Three in 100 Hongkongers suffer from depression, government says
Figures show 55 per cent of these sufferers, aged between 16 and 75, did not seek professional help
Three out of every 100 Hongkongers aged between 16 and 75 have been found to suffer from depression, the government revealed on World Health Day.
The Centre for Health Protection yesterday painted a worrying picture of the situation, two months before a government-appointed committee is expected to submit a report reviewing the city’s mental health policy.
The centre cited figures from different studies on depression – in line with this year’s health day theme – between 2008 and 2013.
According to the centre, about 3 per cent of those aged between 16 and 75 had at least one episode of depression a week, but about 55 per cent of these sufferers never sought help from any mental health services.
Director of Health Constance Chan Hon-yee said a committee under the Food and Health Bureau was expected to submit a report in the coming two months.
“Depression is one of the most common causes of suicide,” Chan added. In 2015, at least two people killed themselves every day, with about 40 per cent of them suffering from major depressive disorder.
Studies also found that the elderly were more prone to depression, with one in 10 showing symptoms. About three in 10 of the suicide cases in 2015 involved elderly people.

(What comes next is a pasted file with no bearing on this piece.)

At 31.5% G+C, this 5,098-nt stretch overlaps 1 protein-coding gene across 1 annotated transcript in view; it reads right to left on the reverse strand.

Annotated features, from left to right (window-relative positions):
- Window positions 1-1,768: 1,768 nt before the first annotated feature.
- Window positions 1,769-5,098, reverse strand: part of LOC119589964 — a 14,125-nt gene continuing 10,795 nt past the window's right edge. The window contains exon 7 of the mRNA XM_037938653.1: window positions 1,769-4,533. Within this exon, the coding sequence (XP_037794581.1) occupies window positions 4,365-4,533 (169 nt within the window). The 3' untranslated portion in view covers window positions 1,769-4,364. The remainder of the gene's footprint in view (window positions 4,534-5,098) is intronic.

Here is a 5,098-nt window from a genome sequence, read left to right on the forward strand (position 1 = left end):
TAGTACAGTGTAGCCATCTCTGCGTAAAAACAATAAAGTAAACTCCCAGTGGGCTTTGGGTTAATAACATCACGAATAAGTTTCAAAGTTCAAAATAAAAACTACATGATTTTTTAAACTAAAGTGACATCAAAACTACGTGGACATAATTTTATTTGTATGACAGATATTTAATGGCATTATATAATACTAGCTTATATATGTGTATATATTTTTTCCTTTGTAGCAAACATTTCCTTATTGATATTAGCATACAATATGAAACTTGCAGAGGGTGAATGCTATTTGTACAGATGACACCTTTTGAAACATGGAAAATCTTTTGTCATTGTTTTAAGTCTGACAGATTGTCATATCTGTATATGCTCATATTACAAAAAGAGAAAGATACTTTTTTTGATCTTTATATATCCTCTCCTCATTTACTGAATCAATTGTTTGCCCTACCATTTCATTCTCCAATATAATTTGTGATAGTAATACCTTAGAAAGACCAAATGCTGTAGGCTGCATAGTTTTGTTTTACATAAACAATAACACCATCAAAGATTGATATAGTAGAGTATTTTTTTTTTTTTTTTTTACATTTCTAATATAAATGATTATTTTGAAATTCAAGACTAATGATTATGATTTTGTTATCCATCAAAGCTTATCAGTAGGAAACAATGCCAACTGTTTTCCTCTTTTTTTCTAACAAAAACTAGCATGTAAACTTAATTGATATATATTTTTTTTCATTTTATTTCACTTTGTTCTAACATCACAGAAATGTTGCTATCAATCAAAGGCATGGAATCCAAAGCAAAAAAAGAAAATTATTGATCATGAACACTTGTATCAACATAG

Frontline psychiatrists urged the government to conduct regular, updated studies and take a serious look at the shortage of resources facing the city’s psychiatric services.
Dr Chan Lap-kei, a member of the Hong Kong College of Psychiatrists, said that psychiatric departments in public hospitals had limited resources, with each doctor seeing about 40 patients on a half-day shift. “How are they expected to treat the patients effectively?” he said.
According to the Hospital Authority, the number of depression patients receiving psychiatric treatment in public hospitals rose 25 per cent to 61,100 in the 2015-2016 period.
Chan also called on the government to conduct regular studies on issues such as depression and suicide rates among different age groups and urged the setting up of an independent department in charge of policy and resources for psychiatric services.
Nick Mok, 35, began suffering from mental health issues in 2014, following his mother’s death, a divorce, and the closure of his clothing business, all of which happened in the same year.
He called a mental health service hotline and is now on a path to recovery after three years of being on medication. “You have to seek professional help when you are depressed,” he said.